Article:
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Broadly Speaking - Canterbury's Health in All Policies Newsletter
July 2020
Health in All Policies in Action

Our last communication was mere days before we went into the level 4 response to COVID-19. It’s difficult to accurately remember those days before the pandemic triggered a worldwide crisis and consumed global politics. These unprecedented times have prompted conversation on public health, equity and racism like never before.

We would call these issues wicked problems — social or cultural problems that are so highly interconnected that are difficult to define and are always evolving. There are no definitive solutions to wicked problems –approaches rather than clearly right wrong. Solutions involve a wide range of sectors and need action at a range of levels from individual to intercontinental. The COVID-19 pandemic can be understood as a wicked problem in itself and as a contributor to existing already identified wicked problems.

In recent months we, as a society, have become acutely aware that life is not the same for everyone. The pandemic has highlighted and magnified existing inequities. To be isolated with a job, a full pantry, local access to nutritious food, a warm home that is large enough to accommodate its occupants all day every day, money to pay for devices and broadband to keep connected with schooling and loved ones, and a neighbourhood conducive to walking is far different from being in lockdown or self-isolation when you are hungry, cold, lonely or trapped in overcrowded or inadequate accommodation or an unsafe situation, as many New Zealanders. Similarly, people with disabilities or existing health conditions who rely on others for care and day-to-day support faced unmet needs and increased vulnerability. Racism, discrimination, and social inequality have contributed to increased case numbers and risk of death from COVID-19 among ethnic minority groups, especially black people in the UK and USA. The longer-term impacts of the lockdown on jobs and incomes will disproportionately affect already disadvantaged populations, especially children.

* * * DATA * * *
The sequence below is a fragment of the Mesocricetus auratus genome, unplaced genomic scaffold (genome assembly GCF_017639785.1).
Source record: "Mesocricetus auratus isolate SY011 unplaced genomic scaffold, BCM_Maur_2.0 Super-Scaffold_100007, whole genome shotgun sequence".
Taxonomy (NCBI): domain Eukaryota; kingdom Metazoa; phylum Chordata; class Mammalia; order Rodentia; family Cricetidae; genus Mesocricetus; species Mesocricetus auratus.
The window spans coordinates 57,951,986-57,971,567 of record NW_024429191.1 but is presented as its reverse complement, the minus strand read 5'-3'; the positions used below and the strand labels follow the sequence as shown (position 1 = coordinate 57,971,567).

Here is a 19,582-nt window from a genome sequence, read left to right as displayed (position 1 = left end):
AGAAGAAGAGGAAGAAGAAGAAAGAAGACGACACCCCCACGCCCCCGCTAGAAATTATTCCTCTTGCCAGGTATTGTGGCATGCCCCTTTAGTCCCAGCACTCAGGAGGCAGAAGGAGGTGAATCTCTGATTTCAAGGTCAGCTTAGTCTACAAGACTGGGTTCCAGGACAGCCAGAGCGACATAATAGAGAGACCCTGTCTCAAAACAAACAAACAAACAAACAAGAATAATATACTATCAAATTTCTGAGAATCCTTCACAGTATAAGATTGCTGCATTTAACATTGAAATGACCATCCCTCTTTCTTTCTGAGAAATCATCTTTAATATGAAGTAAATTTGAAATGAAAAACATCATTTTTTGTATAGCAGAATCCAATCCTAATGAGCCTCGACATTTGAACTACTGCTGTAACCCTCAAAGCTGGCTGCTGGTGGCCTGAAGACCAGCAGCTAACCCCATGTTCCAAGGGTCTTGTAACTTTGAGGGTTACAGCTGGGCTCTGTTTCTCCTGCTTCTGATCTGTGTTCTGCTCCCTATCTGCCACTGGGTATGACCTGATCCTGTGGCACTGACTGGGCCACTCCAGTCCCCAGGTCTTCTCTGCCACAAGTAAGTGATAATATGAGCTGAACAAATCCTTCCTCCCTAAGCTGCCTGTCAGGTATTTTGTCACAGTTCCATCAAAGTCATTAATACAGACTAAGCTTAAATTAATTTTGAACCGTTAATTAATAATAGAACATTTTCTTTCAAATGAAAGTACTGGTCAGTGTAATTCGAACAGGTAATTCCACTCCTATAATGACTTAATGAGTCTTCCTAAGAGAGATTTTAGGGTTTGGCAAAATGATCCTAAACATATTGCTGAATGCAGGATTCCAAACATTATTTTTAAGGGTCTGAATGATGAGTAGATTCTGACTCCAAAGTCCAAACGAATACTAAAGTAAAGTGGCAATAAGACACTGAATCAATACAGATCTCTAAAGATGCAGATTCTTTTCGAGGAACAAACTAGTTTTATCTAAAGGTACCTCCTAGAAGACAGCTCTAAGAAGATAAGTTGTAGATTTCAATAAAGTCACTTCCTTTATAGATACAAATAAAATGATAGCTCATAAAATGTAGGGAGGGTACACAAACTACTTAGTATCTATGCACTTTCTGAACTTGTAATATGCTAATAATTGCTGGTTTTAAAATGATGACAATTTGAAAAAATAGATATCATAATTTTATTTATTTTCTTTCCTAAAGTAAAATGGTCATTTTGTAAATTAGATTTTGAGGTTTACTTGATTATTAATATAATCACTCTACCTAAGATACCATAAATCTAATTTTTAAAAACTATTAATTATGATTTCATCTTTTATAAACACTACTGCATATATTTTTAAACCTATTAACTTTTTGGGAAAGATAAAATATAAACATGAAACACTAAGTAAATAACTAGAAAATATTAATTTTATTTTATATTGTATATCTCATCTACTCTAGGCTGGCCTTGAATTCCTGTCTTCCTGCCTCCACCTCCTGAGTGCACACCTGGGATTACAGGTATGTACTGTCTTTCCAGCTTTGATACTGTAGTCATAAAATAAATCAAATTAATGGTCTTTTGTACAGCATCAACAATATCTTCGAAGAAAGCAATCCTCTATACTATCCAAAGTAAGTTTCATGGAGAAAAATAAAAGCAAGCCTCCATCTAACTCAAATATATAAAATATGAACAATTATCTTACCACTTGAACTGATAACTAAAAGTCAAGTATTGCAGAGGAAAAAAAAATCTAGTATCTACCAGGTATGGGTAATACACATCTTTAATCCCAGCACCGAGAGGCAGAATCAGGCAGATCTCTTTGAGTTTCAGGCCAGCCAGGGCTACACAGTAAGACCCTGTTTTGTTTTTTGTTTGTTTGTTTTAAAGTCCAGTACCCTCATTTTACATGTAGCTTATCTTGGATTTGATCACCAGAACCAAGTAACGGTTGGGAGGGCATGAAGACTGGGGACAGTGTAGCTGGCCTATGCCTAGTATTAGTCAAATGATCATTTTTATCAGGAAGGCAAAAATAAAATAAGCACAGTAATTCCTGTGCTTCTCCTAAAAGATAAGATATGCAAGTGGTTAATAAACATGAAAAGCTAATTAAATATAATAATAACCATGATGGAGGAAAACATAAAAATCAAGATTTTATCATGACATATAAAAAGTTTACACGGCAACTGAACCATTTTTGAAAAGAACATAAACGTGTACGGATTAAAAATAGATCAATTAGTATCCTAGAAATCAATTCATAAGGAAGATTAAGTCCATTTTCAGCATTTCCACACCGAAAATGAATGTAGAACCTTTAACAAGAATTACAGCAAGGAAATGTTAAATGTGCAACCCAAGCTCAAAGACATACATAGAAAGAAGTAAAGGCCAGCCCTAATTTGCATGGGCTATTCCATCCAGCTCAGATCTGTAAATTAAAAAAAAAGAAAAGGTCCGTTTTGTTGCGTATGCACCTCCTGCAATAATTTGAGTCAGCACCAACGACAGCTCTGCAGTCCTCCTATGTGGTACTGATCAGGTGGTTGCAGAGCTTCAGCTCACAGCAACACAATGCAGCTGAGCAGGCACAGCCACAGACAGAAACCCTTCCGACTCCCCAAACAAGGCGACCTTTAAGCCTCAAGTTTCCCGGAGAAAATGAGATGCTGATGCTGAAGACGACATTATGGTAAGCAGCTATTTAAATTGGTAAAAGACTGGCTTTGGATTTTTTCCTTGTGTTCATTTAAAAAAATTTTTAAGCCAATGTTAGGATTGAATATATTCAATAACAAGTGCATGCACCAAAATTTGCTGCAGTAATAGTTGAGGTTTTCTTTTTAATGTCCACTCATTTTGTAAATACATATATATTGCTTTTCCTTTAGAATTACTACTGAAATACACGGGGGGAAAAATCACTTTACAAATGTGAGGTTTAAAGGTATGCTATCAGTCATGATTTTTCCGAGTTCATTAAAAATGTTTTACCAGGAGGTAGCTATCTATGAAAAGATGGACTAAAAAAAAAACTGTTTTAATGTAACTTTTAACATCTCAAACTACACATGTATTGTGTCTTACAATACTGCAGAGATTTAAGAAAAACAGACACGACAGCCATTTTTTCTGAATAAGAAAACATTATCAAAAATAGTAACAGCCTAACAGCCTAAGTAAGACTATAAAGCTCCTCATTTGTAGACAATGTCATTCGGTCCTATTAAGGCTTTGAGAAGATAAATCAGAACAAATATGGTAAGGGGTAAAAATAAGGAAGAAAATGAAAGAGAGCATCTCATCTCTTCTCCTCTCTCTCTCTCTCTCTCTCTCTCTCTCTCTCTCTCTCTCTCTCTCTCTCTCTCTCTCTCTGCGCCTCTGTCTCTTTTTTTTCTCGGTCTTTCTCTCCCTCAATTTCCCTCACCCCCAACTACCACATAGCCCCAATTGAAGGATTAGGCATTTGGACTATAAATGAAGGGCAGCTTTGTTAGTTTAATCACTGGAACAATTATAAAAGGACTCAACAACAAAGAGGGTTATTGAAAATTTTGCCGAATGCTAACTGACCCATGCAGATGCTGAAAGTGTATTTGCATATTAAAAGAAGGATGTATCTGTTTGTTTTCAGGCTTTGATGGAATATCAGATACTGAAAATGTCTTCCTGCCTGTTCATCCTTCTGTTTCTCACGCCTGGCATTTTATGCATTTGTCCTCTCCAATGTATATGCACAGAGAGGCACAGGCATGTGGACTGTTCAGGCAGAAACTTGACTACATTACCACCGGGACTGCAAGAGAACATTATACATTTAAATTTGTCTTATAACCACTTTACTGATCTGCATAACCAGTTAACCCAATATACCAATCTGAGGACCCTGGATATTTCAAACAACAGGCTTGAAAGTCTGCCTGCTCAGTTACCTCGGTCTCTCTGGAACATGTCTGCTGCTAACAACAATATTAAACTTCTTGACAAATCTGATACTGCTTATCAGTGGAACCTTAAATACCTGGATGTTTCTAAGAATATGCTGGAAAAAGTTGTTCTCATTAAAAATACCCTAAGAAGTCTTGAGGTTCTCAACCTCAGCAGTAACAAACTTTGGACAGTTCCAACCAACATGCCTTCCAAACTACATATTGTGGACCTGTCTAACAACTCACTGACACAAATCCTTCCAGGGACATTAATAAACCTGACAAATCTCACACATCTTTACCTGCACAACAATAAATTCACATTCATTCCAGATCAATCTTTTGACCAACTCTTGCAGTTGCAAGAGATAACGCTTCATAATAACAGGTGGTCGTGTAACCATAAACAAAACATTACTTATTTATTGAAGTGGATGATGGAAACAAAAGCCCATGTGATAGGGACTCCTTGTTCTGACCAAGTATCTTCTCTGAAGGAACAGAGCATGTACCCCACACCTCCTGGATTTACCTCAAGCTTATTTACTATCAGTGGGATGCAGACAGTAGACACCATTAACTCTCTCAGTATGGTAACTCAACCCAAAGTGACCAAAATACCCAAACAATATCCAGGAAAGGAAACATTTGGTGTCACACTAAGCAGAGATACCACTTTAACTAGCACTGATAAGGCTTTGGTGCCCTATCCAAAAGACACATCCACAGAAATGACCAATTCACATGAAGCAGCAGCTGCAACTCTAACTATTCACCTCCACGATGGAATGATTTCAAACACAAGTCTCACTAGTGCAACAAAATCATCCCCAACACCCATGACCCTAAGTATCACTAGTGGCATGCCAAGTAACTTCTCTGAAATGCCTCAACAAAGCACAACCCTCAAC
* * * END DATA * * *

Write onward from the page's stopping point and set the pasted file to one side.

Graph showing that Black, Asian and Minority Ethnic (BAME) groups have higher risk of death for COVID-19 in the UK

Health is All Policies (HiAP) is an approach to tackling such wicked problems. As members of the HiAP team at Community and Public Health we know that health and wellbeing outcomes at a population level are largely dependent on policies created by those outside the health sector. The pandemic has highlighted how well different sectors and levels of government can work together and be agile, adaptable, and perform well quickly when their is a will. We have long been working alongside partner organisations in Canterbury support health and wellbeing, sustainability and equity being into consideration in policy and planning processes.

During recent months our team and colleagues at Community and Public Health, Canterbury DHB’s Public Health Unit, have been working on the ground actively manage, investigate, and support those with COVID-19. Our partners in central and local government have been responding to the emergency in myriad ways and preparing for the economic and social response to the consequences of the pandemic. At the same time colleagues in non-government and iwi agencies have been supporting vulnerable people, as they do every day of the year, and planning for the future needs of their populations.
The syndemic of COVID-19, non-communicable diseases (NCDs) and the social determinants of health (BMJ